Albino alligators, upside down jellyfish, and sharks at the California Academy of Sciences

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Zoos and nature museums are a dime a dozen, but the California Academy of Sciences managed to wow me with unusual creatures and fascinating exhibits. The coolest sight was an albino alligator, a rare animal almost never found in nature, because they typically have medial issues like poor eyesight, in addition to lacking the ability to camouflage themselves.

Located in Golden Gate Park in San Francisco, the Academy (which encompasses an aquarium, planetarium and natural history museum) is a great resource to learn about wildlife and natural environments. Here’s a peak at what I saw during my last visit a couple of years ago.

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Let’s start with that albino gator. He’s as smooth as white chocolate! His name is Claude, and he’s famous, with his own Facebook and Wikipedia pages.

claude-albino-alligator

This guy is 20 years old, and he’ll probably outlive everyone reading this, since he could conceivably live to 80. He’s nine and a half feet long and enjoys dining on fish pellets. He didn’t do a whole lot while I was there, but wander around slowly and sit on his rocks while the group of gawkers stared at his melanin-free hide.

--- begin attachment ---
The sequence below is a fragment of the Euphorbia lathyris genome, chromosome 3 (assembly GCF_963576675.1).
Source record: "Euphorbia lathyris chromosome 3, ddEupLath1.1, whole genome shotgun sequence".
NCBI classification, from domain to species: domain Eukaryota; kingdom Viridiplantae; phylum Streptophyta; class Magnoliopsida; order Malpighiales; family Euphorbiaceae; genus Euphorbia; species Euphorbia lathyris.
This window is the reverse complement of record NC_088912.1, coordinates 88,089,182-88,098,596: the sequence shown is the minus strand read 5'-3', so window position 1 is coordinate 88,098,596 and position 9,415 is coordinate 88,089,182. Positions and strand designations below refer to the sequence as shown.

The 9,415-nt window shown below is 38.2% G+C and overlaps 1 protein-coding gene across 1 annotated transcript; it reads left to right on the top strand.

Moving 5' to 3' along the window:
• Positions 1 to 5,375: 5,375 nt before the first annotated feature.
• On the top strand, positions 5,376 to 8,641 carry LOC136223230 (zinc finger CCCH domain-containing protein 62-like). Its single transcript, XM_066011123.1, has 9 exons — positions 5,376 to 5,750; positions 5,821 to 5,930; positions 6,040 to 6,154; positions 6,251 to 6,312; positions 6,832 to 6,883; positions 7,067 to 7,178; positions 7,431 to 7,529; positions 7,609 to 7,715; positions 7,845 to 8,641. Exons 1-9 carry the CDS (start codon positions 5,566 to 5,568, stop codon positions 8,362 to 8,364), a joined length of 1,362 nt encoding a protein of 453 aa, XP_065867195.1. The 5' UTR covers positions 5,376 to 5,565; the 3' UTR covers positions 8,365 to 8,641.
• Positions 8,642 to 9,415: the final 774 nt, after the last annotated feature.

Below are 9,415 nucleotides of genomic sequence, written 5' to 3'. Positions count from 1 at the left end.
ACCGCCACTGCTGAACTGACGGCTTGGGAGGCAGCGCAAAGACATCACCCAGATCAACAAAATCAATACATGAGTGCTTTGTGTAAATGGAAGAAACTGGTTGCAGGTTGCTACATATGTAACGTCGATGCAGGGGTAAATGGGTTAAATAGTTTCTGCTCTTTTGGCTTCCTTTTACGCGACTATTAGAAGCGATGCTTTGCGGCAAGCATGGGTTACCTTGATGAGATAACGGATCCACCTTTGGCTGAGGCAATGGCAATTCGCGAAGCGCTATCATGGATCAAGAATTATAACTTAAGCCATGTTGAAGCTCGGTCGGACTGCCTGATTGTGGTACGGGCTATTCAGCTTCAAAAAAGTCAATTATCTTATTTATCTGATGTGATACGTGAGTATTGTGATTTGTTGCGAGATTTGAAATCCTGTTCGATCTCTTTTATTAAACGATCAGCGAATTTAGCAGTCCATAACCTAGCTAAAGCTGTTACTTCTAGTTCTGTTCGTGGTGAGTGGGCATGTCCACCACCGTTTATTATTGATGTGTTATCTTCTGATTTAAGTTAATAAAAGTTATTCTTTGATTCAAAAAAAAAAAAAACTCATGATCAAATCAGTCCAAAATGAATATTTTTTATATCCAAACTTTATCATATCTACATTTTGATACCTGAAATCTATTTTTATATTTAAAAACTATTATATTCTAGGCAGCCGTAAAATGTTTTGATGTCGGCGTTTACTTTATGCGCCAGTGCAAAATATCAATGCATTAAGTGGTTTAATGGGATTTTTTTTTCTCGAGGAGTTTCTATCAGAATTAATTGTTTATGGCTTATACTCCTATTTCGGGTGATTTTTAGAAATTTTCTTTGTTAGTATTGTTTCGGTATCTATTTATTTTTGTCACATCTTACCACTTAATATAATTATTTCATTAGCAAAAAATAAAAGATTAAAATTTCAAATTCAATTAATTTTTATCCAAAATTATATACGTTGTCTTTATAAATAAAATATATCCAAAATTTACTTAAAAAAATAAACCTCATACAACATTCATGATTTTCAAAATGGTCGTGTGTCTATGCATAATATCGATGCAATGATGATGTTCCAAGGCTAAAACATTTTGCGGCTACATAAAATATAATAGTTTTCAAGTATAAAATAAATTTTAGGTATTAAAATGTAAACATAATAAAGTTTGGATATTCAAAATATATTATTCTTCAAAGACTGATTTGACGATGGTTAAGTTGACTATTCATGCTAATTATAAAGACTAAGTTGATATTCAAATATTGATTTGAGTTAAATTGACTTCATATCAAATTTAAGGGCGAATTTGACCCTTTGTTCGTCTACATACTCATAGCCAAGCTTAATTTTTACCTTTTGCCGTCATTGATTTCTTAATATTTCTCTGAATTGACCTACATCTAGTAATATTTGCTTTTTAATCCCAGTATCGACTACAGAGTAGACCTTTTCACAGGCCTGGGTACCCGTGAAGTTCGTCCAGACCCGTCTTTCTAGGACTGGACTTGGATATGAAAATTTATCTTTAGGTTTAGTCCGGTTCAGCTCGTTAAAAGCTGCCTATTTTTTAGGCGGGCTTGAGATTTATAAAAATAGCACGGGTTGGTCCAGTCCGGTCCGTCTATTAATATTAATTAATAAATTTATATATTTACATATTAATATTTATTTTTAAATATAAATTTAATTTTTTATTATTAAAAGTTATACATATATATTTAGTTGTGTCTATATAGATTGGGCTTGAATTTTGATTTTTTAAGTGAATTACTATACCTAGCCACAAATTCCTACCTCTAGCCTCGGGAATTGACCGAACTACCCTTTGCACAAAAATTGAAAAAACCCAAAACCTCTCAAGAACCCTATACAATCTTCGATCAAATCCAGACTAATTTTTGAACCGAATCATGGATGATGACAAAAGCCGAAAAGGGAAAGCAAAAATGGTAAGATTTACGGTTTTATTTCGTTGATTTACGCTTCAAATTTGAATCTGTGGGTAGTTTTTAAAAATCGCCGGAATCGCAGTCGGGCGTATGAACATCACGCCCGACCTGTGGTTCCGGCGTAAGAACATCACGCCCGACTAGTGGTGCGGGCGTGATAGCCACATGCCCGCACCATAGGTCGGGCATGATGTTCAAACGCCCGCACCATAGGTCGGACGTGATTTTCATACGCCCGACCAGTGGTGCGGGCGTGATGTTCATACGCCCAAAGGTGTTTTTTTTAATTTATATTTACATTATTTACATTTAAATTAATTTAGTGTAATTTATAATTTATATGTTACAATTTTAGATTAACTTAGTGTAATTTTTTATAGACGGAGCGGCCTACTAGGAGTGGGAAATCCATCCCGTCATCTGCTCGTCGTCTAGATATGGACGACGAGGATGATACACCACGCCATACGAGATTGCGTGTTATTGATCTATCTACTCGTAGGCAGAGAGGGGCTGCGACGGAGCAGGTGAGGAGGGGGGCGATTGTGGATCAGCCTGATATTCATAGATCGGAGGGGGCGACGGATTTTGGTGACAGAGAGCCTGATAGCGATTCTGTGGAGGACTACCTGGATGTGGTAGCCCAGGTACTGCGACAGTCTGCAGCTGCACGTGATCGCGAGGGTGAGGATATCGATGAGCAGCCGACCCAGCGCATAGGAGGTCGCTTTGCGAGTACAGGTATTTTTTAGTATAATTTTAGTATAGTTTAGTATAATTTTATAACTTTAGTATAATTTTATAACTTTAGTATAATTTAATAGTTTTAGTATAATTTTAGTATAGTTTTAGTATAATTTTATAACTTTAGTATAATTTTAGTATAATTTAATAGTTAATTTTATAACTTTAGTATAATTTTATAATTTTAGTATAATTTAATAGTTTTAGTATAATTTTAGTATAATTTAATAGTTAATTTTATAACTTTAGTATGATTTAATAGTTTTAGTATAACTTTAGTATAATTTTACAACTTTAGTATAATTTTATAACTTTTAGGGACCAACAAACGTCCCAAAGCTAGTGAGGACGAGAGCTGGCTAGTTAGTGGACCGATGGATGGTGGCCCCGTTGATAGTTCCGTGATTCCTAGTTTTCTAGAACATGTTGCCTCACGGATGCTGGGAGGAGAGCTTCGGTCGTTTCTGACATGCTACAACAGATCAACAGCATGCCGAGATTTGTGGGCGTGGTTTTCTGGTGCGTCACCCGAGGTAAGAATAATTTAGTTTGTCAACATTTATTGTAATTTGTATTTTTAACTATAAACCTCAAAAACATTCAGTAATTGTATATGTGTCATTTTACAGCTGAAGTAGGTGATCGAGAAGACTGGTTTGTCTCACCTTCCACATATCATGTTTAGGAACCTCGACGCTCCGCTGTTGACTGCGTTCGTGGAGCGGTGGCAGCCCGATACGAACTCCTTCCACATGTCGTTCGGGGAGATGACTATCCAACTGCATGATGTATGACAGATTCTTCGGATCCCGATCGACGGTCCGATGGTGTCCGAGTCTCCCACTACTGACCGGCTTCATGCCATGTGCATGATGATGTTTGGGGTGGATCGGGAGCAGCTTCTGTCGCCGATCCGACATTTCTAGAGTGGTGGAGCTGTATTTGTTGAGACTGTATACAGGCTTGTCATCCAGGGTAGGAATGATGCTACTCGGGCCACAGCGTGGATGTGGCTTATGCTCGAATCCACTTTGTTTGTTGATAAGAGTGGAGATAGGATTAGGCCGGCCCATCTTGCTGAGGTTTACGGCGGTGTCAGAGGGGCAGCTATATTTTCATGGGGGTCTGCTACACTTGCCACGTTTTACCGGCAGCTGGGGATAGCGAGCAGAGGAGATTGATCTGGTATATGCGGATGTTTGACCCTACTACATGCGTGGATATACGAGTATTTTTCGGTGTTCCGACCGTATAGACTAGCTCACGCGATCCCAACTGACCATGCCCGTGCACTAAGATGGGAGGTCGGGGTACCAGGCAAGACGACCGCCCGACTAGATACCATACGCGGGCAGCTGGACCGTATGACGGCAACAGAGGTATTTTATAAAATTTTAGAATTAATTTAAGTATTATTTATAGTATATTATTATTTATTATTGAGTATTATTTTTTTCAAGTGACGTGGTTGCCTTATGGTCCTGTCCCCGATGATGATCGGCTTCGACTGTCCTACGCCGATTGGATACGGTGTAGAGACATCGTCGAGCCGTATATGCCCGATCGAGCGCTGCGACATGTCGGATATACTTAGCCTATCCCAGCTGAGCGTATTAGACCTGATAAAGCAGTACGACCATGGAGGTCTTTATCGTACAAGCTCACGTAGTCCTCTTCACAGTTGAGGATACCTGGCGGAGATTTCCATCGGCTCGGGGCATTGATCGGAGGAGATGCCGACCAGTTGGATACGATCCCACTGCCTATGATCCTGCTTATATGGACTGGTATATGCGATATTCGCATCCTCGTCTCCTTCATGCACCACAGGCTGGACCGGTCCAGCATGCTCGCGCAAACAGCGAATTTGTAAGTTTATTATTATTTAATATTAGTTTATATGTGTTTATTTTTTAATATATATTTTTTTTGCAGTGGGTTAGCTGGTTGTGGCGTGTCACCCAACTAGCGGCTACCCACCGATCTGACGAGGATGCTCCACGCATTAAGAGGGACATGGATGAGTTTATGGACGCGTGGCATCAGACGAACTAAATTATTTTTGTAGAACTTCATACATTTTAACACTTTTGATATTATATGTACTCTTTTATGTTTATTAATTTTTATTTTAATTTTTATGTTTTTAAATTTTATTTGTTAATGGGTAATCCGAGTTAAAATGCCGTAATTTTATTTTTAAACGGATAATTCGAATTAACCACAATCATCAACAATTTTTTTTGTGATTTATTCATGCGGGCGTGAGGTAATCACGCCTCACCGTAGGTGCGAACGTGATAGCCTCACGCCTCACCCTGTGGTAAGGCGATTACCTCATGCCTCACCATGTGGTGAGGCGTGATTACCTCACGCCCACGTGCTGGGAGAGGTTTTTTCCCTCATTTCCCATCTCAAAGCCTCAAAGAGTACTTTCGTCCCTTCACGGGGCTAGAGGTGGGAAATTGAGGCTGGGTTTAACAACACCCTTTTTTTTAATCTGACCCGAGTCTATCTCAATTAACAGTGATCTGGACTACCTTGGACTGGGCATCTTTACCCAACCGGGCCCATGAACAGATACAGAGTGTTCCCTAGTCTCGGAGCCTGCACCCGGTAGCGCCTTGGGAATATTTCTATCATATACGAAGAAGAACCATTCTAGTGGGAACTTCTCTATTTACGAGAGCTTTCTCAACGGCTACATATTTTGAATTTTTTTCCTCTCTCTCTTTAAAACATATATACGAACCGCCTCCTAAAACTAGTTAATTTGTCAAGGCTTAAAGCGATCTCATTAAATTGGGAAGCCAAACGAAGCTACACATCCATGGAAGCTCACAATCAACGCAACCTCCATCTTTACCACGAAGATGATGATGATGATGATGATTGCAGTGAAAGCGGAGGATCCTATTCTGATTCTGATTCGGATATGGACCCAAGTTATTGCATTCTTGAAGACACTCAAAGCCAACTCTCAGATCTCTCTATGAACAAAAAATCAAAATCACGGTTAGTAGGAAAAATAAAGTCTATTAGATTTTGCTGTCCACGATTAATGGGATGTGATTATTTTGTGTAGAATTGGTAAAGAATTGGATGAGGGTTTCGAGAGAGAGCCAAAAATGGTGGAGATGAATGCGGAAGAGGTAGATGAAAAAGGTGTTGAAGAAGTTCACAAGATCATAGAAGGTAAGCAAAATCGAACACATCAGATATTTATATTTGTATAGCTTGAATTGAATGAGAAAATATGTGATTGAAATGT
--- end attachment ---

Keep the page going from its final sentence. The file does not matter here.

Other sweet marine sights included the upside-down jellyfish…

jellyfish

… the vibrant coral reef with loads of colorful fish…

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… the cute little African penguins…

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… and the dark, dirty, ugly coecelanth, a fish that was presumed extinct for 66 million years before a few were found near South Africa in 1938.

coelecanth

The largest aquarium has a tunnel allowing visitors to walk underneath to see the rays, sharks, and bigger fish.

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Here’s an unfortunate exhibit: This case displays the contents of a tiger shark’s stomach. You can see there are a couple of turtles in there, but also license plates, bottles, and cans of Spam. This reminds visitors just how much garbage is in the ocean.

tiger-shark-stomach-contents

The interior of the building has rooms for large plants, butterflies, and even giant cockroaches, which can grow to more than three inches long. Yikes!

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Don’t forget to check out the “Living Roof,” which collects rain, provides insulation, and hosts flowers, solar panels, and skylights.

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About Scott Shetler

Scott is a Chicago-based journalist and blogger who seeks out quirky sights and awesome destinations throughout North America and beyond.

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